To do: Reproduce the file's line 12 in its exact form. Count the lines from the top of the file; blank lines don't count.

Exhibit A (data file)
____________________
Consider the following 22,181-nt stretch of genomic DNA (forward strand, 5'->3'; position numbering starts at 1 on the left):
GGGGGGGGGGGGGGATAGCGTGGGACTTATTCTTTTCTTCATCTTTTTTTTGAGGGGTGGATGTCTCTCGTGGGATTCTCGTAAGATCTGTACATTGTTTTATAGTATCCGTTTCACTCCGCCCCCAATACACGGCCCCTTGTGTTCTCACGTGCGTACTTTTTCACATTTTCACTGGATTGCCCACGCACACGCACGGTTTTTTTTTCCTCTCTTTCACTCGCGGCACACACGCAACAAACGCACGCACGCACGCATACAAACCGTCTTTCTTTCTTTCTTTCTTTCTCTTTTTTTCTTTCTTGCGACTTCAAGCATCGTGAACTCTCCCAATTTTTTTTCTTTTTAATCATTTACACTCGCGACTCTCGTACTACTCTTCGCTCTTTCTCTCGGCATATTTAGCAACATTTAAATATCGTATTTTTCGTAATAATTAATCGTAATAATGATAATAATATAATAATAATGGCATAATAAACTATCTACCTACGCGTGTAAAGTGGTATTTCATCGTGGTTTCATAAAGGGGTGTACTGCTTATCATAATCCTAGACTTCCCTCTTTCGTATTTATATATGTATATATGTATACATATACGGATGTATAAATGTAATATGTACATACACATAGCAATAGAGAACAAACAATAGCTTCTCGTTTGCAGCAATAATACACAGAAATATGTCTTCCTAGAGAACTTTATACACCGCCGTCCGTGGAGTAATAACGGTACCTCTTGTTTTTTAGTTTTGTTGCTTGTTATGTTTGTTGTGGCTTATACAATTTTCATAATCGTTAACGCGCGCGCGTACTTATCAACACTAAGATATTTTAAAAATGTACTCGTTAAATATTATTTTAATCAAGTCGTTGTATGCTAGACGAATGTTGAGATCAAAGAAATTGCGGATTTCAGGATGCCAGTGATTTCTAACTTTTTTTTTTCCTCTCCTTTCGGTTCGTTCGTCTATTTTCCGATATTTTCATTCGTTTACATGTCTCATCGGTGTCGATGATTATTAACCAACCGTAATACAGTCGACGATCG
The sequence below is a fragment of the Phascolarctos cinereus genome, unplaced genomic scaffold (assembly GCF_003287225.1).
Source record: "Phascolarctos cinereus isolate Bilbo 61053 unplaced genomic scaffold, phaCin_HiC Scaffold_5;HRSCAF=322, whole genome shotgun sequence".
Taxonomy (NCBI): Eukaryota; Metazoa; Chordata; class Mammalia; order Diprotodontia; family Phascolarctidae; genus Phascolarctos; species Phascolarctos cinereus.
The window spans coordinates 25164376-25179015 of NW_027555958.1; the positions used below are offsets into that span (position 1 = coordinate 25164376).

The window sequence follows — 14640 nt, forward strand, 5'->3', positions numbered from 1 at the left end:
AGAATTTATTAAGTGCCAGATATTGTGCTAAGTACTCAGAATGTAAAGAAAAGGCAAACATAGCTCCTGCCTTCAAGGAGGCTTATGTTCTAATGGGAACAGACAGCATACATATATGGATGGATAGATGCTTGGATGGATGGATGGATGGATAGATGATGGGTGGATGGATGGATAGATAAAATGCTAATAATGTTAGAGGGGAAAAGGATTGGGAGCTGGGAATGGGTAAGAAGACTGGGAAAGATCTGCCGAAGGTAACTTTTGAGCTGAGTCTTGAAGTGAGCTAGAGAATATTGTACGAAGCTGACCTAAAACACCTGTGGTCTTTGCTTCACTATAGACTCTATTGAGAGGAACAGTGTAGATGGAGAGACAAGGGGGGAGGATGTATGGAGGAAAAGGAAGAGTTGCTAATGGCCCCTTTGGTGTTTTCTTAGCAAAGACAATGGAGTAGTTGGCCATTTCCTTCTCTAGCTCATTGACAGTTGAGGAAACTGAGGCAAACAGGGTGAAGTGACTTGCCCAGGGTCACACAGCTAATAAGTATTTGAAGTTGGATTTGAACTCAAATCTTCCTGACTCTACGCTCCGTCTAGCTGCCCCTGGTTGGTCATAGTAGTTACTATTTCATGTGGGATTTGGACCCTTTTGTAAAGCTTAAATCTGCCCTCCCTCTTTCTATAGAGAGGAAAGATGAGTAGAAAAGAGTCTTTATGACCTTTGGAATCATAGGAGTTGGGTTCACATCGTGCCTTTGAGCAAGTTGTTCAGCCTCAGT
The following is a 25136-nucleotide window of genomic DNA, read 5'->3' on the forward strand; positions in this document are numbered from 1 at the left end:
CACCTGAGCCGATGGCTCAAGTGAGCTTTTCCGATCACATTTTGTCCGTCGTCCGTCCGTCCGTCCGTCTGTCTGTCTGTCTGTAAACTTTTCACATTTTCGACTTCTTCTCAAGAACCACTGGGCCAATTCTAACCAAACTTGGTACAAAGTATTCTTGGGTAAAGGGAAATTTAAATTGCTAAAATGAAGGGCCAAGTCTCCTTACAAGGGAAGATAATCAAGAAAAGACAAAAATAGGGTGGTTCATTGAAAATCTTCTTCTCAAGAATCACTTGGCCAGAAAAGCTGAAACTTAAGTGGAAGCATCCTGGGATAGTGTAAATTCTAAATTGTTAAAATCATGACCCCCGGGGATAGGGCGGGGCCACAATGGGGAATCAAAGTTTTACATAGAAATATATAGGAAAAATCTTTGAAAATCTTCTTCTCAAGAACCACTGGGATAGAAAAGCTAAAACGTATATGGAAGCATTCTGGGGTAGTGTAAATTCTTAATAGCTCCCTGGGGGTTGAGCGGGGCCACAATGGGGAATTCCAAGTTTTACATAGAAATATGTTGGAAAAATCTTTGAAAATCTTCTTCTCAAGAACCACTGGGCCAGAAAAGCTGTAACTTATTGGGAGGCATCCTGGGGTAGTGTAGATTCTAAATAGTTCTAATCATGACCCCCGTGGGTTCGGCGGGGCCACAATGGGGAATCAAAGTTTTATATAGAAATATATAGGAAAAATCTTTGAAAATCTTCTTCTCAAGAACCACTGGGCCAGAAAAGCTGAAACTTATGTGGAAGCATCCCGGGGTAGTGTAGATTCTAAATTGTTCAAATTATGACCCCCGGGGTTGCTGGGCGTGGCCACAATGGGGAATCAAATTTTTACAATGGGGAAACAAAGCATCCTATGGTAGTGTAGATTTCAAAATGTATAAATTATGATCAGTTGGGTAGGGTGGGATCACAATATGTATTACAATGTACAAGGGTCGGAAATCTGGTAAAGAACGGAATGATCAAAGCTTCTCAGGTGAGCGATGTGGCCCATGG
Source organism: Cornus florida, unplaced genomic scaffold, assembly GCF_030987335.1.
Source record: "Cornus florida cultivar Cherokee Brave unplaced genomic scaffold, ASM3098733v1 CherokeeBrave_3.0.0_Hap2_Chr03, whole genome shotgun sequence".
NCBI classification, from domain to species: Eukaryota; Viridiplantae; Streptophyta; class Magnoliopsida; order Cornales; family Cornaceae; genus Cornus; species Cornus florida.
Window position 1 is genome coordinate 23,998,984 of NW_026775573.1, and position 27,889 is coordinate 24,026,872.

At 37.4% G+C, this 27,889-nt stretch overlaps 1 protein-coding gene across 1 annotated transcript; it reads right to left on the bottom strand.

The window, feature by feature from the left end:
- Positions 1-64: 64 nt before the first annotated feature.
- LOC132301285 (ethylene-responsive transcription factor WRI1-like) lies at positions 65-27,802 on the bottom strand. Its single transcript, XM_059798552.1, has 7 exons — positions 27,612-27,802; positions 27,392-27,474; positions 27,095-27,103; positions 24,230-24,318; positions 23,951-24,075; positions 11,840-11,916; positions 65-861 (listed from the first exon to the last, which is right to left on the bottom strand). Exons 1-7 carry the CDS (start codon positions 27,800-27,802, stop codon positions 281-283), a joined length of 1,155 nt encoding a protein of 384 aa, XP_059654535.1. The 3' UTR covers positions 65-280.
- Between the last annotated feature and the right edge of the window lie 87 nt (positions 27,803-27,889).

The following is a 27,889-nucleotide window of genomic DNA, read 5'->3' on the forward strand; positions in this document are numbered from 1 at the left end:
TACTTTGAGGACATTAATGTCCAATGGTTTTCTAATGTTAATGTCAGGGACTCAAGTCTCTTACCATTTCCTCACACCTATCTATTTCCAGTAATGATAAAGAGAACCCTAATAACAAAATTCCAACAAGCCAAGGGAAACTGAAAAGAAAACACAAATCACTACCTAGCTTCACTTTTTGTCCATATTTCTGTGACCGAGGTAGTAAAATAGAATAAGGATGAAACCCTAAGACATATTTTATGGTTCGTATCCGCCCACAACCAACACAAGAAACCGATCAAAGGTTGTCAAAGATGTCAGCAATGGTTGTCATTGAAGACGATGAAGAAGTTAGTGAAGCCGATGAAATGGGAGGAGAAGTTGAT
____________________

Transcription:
Source record: "Cornus florida cultivar Cherokee Brave unplaced genomic scaffold, ASM3098733v1 CherokeeBrave_3.0.0_Hap2_Chr03, whole genome shotgun sequence".